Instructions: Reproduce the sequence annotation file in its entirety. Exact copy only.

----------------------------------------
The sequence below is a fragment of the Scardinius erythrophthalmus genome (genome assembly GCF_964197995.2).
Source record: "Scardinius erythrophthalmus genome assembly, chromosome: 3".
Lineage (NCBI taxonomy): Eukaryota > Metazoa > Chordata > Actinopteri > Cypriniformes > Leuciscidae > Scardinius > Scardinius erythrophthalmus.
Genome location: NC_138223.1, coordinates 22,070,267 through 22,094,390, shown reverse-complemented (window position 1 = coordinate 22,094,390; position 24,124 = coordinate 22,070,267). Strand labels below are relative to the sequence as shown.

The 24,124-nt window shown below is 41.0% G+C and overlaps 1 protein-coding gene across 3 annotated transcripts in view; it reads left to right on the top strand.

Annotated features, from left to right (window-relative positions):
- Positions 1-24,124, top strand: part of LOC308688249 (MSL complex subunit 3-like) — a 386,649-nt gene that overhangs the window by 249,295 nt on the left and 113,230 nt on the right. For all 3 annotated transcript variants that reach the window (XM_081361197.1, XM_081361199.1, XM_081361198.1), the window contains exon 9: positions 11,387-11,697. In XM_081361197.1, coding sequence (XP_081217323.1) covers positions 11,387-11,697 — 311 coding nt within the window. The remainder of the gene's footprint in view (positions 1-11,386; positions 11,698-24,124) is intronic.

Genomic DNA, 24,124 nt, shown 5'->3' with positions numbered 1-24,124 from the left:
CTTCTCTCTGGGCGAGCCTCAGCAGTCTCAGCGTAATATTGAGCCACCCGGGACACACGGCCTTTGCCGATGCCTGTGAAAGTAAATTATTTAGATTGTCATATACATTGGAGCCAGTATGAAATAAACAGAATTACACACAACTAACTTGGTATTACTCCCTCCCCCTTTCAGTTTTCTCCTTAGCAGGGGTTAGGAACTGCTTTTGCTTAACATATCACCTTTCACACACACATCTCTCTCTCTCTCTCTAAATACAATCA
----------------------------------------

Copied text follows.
The sequence below is a fragment of the Scardinius erythrophthalmus genome (genome assembly GCF_964197995.2).
Source record: "Scardinius erythrophthalmus genome assembly, chromosome: 3".
Lineage (NCBI taxonomy): Eukaryota > Metazoa > Chordata > Actinopteri > Cypriniformes > Leuciscidae > Scardinius > Scardinius erythrophthalmus.
Genome location: NC_138223.1, coordinates 22,070,267 through 22,094,390, shown reverse-complemented (window position 1 = coordinate 22,094,390; position 24,124 = coordinate 22,070,267). Strand labels below are relative to the sequence as shown.

The 24,124-nt window shown below is 41.0% G+C and overlaps 1 protein-coding gene across 3 annotated transcripts in view; it reads left to right on the top strand.

Annotated features, from left to right (window-relative positions):
- Positions 1-24,124, top strand: part of LOC308688249 (MSL complex subunit 3-like) — a 386,649-nt gene that overhangs the window by 249,295 nt on the left and 113,230 nt on the right. For all 3 annotated transcript variants that reach the window (XM_081361197.1, XM_081361199.1, XM_081361198.1), the window contains exon 9: positions 11,387-11,697. In XM_081361197.1, coding sequence (XP_081217323.1) covers positions 11,387-11,697 — 311 coding nt within the window. The remainder of the gene's footprint in view (positions 1-11,386; positions 11,698-24,124) is intronic.

Genomic DNA, 24,124 nt, shown 5'->3' with positions numbered 1-24,124 from the left:
CTTCTCTCTGGGCGAGCCTCAGCAGTCTCAGCGTAATATTGAGCCACCCGGGACACACGGCCTTTGCCGATGCCTGTGAAAGTAAATTATTTAGATTGTCATATACATTGGAGCCAGTATGAAATAAACAGAATTACACACAACTAACTTGGTATTACTCCCTCCCCCTTTCAGTTTTCTCCTTAGCAGGGGTTAGGAACTGCTTTTGCTTAACATATCACCTTTCACACACACATCTCTCTCTCTCTCTCTAAATACAATCA